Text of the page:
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Donald Poochigian: Focused on N.D.’s growth, UND becomes business school

GRAND FORKS — Neither the North Dakota State Board of Higher Education nor local media appearing disposed, I am informing Herald readers of a fundamental change in UND’s educational focus.

Traditionally, North Dakota State University focused on technology, and UND on arts and sciences. Abandoning its arts and sciences focus, UND now is duplicating NDSU’s technology focus. Why both institutions need to exist goes unexplained.

Thus, as announced a few days ago, student loan forgiveness is available to UND graduates employed in science, technology, engineering and mathematics (STEM) fields, with no commensurate loan forgiveness available to UND graduates employed in other fields.

Weekly summaries of UND academic research virtually never include research or activity by the arts or social sciences.

This is consistent with the three statements of policy issued by the state board since 2001, wherein the sole objective of the North Dakota University System is “economic development.”

Apparently, the STEM disciplines, unlike the liberal and fine arts and social sciences, are considered especially compatible with economic development.

Nationally, this alteration in the perceived purpose of public higher education began in the 1980s.

Previously, the purpose of public higher education was said to be “the preparation of the leaders of a democracy.” Subsequently, the purpose of perceived public higher education has been said to be “business.”

Franklin Roosevelt created artists’ jobs; Barack Obama ridicules art historians.

Though the arts and social sciences are considered essential to democratic participation, the STEM disciplines with their perceived ties to business activity have superceded them. Concurrent at UND is the business programs’ expansion into a soon-to-be-constructed new facility. The expensive history of the ill-fated REAC building also reflects this trend.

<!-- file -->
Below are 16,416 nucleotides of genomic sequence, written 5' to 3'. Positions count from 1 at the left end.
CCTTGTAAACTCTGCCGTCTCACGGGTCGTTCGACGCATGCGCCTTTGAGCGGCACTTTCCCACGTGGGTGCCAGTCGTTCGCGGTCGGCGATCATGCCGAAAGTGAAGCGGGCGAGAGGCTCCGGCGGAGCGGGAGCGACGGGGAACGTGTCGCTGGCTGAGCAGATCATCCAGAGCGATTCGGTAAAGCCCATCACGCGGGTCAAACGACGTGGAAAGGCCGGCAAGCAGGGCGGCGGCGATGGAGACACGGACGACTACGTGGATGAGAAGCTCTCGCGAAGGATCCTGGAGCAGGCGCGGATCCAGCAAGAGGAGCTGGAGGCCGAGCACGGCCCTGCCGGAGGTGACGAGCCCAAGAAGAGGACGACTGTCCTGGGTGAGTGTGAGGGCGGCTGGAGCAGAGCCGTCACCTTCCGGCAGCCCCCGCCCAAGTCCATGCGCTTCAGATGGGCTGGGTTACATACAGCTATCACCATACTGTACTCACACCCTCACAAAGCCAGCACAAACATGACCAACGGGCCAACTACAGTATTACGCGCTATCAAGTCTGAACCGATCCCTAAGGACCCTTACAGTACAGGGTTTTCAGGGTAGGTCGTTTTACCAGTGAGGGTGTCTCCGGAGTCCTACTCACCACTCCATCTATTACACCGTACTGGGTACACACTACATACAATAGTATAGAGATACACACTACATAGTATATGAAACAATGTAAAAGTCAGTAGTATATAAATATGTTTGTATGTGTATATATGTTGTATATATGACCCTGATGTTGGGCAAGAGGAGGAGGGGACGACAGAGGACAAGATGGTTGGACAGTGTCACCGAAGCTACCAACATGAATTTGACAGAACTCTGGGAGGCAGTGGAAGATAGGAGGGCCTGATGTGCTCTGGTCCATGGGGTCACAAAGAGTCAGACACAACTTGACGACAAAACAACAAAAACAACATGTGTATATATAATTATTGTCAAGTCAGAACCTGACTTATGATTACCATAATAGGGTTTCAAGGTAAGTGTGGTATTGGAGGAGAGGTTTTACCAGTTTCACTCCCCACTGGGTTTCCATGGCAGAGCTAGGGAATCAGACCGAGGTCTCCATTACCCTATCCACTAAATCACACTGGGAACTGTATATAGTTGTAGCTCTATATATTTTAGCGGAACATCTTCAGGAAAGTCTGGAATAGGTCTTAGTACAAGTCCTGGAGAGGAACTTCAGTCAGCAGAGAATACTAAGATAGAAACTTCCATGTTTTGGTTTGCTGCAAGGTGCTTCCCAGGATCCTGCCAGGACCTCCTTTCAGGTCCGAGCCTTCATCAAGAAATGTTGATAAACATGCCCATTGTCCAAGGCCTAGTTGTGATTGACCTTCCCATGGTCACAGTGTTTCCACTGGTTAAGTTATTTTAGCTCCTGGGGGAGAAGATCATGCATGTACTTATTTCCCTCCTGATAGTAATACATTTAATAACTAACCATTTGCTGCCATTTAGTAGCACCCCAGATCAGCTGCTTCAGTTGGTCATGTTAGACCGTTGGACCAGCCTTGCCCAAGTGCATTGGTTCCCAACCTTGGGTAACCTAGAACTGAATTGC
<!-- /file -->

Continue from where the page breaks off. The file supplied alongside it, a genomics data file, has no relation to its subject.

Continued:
Functional conception of relevant programmatic activity is limited, though.

Notably, former UND President Charles Kupchella sought to take a $1.5 million donation for a chair in business ethics in the Department of Philosophy and Religion and redirect it to the Wellness Center.

Disappointingly, the proffered contribution went unmade. But the episode shows the continuing dismissal of UND’s historic liberal-arts focus.

Sadly, the local media shares this dismissive attitude. For evidence, look to the complete lack of coverage of the recent UND Writers Conference by the local electronic media, a conference shortened by UND administrative funding cuts.

Indeed, local media coverage of the liberal arts in general is so limited that two years ago, a student stumbling upon our departmental office said dumbfoundedly to me, “I didn’t know there was a Department of Philosophy and Religion at UND!” Indeed.

Why this dismissal of the liberal arts, fine arts and social sciences, I do not understand. In a meeting of business leaders and lawmakers in December, Barry Wilfahrt, president and CEO of The Chamber of Grand Forks and East Grand Forks, all but declared Arts and even Sciences to be not “relevant.” On another occasion, House Majority Leader Al Carlson, R-Fargo, declared oil-field plumbers “useful.”

Yes, North Dakotans are sensitive about economic development, but also about our national reputation as an intellectual wasteland. Family and friends elsewhere reinforce this sensitivity, one expressing, “North Dakota is where ideas go to die.”

Why those bringing about UND’s intellectual decline are insensitive to this, I do not know. What I do know is being implemented is the realization of this national image. For myself, I am shamed by this embarrassment. Whether you, Herald reader, are also shamed, I leave to you to determine.

Poochigian is a professor in the Department of Philosophy and Religion at UND.